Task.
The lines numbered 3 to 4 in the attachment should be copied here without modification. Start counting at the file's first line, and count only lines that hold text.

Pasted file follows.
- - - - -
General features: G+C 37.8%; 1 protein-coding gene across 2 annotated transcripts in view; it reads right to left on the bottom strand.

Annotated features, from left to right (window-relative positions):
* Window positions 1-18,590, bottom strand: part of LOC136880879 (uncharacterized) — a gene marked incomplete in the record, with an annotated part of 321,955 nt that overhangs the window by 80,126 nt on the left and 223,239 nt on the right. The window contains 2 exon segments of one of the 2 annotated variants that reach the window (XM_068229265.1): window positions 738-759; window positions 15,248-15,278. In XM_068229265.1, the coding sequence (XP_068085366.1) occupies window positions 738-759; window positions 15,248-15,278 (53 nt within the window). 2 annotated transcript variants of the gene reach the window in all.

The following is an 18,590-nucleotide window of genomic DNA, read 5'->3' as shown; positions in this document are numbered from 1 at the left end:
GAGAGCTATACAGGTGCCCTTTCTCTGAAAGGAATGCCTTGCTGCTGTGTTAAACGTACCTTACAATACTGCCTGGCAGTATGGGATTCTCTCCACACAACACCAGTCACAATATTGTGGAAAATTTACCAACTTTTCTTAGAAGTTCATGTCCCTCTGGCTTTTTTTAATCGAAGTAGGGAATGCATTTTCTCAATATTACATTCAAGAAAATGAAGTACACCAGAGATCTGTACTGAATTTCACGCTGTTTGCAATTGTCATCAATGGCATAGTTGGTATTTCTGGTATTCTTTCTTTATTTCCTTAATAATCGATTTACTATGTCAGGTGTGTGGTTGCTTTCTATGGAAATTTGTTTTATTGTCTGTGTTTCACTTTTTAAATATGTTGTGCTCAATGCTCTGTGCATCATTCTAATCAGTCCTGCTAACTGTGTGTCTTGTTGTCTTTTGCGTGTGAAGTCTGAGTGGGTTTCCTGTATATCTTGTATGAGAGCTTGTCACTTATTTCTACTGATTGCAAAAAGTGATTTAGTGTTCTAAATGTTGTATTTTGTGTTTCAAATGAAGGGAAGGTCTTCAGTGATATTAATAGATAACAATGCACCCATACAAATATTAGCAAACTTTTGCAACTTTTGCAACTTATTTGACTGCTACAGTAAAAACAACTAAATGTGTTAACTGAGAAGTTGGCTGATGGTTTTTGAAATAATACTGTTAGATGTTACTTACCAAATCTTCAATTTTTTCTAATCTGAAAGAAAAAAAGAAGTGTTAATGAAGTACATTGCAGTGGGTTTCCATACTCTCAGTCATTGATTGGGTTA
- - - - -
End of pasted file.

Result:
* Window positions 1-18,590, bottom strand: part of LOC136880879 (uncharacterized) — a gene marked incomplete in the record, with an annotated part of 321,955 nt that overhangs the window by 80,126 nt on the left and 223,239 nt on the right. The window contains 2 exon segments of one of the 2 annotated variants that reach the window (XM_068229265.1): window positions 738-759; window positions 15,248-15,278. In XM_068229265.1, the coding sequence (XP_068085366.1) occupies window positions 738-759; window positions 15,248-15,278 (53 nt within the window). 2 annotated transcript variants of the gene reach the window in all.

The following is an 18,590-nucleotide window of genomic DNA, read 5'->3' as shown; positions in this document are numbered from 1 at the left end: